Come, Ye Thankful People, Come


With Thanksgiving close at hand, I’ll share with you some background, meaning, and some of the words of one of Christendom’s most beloved Thanksgiving hymns.

As noted at the bottom of this hymn as printed in our hymnal, it was in 1844 that Henry Alford wrote the words to this great hymn of The Church, “Come, Ye Thankful People, Come,” which has become, in my experience, one of the most widely used hymns for the celebration of Thanksgiving in churches throughout America to this day.

We sang it this Sunday at Prince of Peace in our Thanksgiving Service. We have our Thanksgiving Service a week early to catch more people before they leave town for the full week of Thanksgiving itself.

Take note to see if you sing it in your church in your Thanksgiving Service this Sunday or next. Not many churches have Thanksgiving Day Service any more, but those that do will surely sing this “standard” on Thanksgiving Day. Perhaps the exception is the all-contemporary Christian music service. But I suggest that you contemporary church musicians check out the contemporary adaptation of these great words and music. I found it on YouTube. Take a look.

The first stanza is the obvious celebration of the successful and abundant harvest of crops from farm fields, with the full recognition that it is God’s bountiful blessing which brings forth the life-giving harvest, which sustains His people for the year to come.

And this indeed is the catalyst for our giving thanks to God. And remember, Thanksgiving is the occasion for giving thanks to God, specifically to God, emphatically to God for all of His blessings He showers upon us. Please do not get fooled by any interpretation of this great occasion that waters down this sole meaning of the day.

On that note, I was told that children are now taught that the meaning of Thanksgiving comes from the occasion when the Pilgrims thanked the Native Americans for their help in the New World after their first harvest. Absolutely not. The Pilgrims gave thanks to God, with the gracious invitation to the Native Americans to join in both the feast and the true Thanksgiving to God. Amen.

Henry Alford, back in the mid-1800s, knew full well the importance of the harvest in the heavily agricultural nature of society. His words pour forth this great understanding of the vital relationship between the harvest and the need to give God His rightful thanks. I’ll use the Old English version here.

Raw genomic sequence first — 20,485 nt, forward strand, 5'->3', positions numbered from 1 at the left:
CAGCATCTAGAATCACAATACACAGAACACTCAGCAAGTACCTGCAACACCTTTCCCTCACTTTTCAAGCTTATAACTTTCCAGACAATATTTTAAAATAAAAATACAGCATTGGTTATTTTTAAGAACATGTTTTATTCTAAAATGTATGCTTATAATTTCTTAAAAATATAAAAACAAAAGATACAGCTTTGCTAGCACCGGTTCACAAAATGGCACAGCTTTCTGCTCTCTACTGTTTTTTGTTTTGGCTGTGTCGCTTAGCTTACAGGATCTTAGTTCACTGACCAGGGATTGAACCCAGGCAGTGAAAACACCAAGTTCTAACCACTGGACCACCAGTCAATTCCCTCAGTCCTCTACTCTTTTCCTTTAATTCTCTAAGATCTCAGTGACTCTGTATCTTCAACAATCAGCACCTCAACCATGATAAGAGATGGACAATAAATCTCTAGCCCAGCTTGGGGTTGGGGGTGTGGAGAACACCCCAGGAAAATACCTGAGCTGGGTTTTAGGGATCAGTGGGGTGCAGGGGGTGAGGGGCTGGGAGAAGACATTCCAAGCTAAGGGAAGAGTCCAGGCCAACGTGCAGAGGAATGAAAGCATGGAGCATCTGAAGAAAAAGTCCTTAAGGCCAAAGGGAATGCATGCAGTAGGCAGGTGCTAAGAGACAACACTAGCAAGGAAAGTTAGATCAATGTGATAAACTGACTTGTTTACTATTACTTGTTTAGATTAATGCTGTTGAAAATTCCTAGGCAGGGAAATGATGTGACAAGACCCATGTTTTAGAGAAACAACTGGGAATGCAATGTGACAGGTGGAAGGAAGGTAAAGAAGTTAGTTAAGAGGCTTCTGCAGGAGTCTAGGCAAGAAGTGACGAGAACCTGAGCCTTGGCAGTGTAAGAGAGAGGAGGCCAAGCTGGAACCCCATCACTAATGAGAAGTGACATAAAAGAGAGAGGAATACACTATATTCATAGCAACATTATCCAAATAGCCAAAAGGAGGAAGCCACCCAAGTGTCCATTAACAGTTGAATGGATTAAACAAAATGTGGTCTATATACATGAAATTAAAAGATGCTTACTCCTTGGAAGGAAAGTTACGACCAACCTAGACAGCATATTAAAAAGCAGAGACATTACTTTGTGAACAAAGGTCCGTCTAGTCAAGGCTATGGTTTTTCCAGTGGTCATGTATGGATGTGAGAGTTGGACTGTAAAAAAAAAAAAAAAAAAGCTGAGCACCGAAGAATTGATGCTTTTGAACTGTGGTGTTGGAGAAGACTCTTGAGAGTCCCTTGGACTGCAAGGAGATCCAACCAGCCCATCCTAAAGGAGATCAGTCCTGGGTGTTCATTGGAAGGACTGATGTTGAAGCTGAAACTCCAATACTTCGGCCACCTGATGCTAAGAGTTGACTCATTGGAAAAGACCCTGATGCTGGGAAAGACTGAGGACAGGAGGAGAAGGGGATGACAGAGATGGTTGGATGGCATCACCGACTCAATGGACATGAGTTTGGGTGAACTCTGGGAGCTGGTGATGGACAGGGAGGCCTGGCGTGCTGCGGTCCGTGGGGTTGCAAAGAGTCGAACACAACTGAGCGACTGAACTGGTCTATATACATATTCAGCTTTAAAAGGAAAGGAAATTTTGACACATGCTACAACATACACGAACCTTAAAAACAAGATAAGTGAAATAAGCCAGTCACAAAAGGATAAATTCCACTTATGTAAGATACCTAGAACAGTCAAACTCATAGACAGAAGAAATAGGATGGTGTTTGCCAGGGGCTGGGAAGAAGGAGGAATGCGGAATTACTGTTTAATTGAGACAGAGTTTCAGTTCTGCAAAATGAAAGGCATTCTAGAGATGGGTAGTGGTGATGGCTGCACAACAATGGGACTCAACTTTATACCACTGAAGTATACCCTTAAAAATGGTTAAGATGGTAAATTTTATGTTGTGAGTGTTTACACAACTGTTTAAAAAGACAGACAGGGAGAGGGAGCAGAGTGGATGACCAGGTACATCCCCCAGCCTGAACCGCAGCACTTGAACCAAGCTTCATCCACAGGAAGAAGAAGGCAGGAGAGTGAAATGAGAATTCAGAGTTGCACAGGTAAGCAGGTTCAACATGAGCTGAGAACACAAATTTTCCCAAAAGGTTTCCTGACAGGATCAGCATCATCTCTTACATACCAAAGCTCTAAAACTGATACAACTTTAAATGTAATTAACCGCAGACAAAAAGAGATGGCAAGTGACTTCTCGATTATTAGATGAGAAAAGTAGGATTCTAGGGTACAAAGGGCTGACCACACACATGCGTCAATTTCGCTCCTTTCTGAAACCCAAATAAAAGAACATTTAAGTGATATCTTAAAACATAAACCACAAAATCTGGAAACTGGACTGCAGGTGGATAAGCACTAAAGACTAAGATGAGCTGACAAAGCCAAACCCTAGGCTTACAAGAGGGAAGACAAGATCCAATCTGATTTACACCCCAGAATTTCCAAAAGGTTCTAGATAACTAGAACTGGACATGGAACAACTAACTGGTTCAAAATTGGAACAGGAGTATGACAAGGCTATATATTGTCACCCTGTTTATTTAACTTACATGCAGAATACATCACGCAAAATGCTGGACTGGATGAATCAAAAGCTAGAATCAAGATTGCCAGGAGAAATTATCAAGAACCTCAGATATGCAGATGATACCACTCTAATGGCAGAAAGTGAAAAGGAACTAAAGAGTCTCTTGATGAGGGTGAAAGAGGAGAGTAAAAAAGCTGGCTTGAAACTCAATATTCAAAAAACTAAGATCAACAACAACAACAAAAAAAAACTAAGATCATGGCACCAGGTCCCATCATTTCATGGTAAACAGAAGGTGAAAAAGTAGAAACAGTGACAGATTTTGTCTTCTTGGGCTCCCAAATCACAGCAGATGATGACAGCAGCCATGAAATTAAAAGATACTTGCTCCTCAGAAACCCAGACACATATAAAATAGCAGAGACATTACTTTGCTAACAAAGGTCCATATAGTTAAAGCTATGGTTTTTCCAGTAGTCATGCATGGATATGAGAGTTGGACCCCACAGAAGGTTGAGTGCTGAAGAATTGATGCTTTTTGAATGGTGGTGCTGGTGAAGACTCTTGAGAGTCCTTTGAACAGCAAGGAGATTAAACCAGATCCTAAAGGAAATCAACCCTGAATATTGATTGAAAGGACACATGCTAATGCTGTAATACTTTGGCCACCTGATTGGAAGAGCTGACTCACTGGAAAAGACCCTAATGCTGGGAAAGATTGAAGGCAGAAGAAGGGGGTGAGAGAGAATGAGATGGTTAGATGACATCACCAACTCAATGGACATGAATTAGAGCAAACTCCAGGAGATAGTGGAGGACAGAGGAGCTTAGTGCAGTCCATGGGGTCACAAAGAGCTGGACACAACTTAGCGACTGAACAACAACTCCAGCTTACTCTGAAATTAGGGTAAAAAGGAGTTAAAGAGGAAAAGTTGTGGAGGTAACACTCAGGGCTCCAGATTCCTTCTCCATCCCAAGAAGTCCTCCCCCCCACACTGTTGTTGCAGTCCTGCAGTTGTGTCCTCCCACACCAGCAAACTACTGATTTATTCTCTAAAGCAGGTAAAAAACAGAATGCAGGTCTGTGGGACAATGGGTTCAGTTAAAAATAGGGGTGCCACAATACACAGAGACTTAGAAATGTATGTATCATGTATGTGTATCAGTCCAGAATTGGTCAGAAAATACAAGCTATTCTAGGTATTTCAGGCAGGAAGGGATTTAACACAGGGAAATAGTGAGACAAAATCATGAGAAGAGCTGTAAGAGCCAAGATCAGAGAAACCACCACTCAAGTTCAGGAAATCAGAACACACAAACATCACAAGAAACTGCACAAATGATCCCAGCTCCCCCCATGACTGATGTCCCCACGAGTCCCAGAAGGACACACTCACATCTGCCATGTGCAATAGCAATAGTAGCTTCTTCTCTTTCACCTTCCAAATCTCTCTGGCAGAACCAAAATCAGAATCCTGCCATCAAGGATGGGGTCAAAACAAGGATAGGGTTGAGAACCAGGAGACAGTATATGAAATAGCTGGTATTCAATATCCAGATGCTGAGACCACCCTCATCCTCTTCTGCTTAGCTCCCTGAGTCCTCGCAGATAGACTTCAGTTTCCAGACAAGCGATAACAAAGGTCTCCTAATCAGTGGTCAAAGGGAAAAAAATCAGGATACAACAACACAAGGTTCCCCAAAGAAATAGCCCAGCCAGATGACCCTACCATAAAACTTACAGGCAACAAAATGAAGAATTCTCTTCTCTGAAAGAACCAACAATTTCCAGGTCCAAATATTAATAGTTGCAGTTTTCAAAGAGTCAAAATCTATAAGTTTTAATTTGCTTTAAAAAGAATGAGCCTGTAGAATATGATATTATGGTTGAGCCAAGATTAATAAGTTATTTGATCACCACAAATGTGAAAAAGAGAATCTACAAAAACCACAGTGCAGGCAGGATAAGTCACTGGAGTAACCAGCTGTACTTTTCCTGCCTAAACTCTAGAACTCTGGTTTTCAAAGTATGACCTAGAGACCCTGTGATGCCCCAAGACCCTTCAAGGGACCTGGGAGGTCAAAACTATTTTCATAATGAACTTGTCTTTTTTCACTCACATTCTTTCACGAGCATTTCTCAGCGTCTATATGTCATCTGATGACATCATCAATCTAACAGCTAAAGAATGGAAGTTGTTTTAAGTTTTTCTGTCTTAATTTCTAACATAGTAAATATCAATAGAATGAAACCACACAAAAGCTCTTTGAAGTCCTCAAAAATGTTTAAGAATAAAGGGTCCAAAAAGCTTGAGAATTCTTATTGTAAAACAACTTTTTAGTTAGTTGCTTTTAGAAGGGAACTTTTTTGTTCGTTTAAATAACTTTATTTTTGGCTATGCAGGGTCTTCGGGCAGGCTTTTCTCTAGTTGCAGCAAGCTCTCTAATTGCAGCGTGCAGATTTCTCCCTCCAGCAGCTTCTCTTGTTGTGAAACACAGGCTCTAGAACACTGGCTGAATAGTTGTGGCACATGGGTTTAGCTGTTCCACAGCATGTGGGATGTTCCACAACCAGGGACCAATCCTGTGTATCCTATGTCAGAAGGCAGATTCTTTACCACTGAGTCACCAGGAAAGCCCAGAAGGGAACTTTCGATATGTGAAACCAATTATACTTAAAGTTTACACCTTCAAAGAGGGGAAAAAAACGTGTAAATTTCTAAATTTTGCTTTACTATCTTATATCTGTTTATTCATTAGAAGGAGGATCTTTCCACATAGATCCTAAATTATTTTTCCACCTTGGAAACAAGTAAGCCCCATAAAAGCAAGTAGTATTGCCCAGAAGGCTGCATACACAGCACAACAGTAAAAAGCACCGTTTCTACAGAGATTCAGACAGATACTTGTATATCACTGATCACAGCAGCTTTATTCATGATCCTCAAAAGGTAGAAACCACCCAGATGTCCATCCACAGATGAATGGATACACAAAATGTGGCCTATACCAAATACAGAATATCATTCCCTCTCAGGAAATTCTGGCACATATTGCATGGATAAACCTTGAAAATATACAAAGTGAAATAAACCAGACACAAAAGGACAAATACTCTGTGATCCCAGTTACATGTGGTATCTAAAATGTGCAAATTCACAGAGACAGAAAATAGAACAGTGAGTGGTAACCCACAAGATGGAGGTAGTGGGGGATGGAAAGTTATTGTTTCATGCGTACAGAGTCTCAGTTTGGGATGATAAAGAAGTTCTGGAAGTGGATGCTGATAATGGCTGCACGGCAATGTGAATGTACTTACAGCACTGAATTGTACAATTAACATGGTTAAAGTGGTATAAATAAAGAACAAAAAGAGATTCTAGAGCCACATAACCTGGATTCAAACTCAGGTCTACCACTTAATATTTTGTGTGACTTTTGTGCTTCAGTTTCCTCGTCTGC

“Come, ye thankful people come,

Raise the song of harvest home!

All is safely gathered in,

Ere the winter storms begin;

God, our Maker, doth provide

For our wants to be supplied;

Come to God’s own temple, come;

Raise the song of harvest home!”

So, this old-yet-timeless hymn calls us all to come. Come where? Into God’s own temple, into our churches, into His House, to bring what is rightfully His, and that is our hearts and voices of Thanksgiving to Him. Of course, for us, most of us, our reality is not the actual accomplishment of the farmland harvest.

Rather, it is the full recognition of the great generosity of God’s gifts and blessings in our lives. That starts with the gift of life itself, the love God gives us in providing Jesus as our Savior, the gift of parents, children, and grandchildren, the love we share with our dear family and friends, the talents and skills God gives us so that we can provide for ourselves and our families, the blessing of our churches, the beauty and resources of our world, the blessing and opportunities provided to us here in the United States of America, the sacrifice of those that serve to protect our rights and our freedom, the good parts of our technological age, and the list goes on and on.

What would you add to this list with blessings in your life for which you are so thankful to God?

And, by the way, we sing these great words to the beautiful and majestic tune entitled St. George’s Windsor, written by George J. Elvey, a contemporary of Henry Alford. Go to YouTube for some beautiful renderings.

There are three more stanzas to the hymn. In these Alford transitions from the material reasons for giving thanks to the more spiritual reasons. These stanzas declare “all the world is God’s own field,” in which there are both wheat and tares (weeds), a reference to this parable of Jesus. Alford declares that we are to give thanks to God that He gathers His faithful people unto Himself in heaven, where we will be “free from sorrow, free from sin.”

The final words combine the agrarian harvest with the spiritual harvest:

“There (in heaven), forever purified (free from sin),

In Your garner (“heavenly grain bin”) to abide.

Come, (here calling God to come to us) with all Your angels, come,

Raise the glorious harvest home (raise all believers in You to our home in heaven).

To that we must say, “Amen! And Amen!”

Happy Thanksgiving to you all. Be sure to give your thanks to God.

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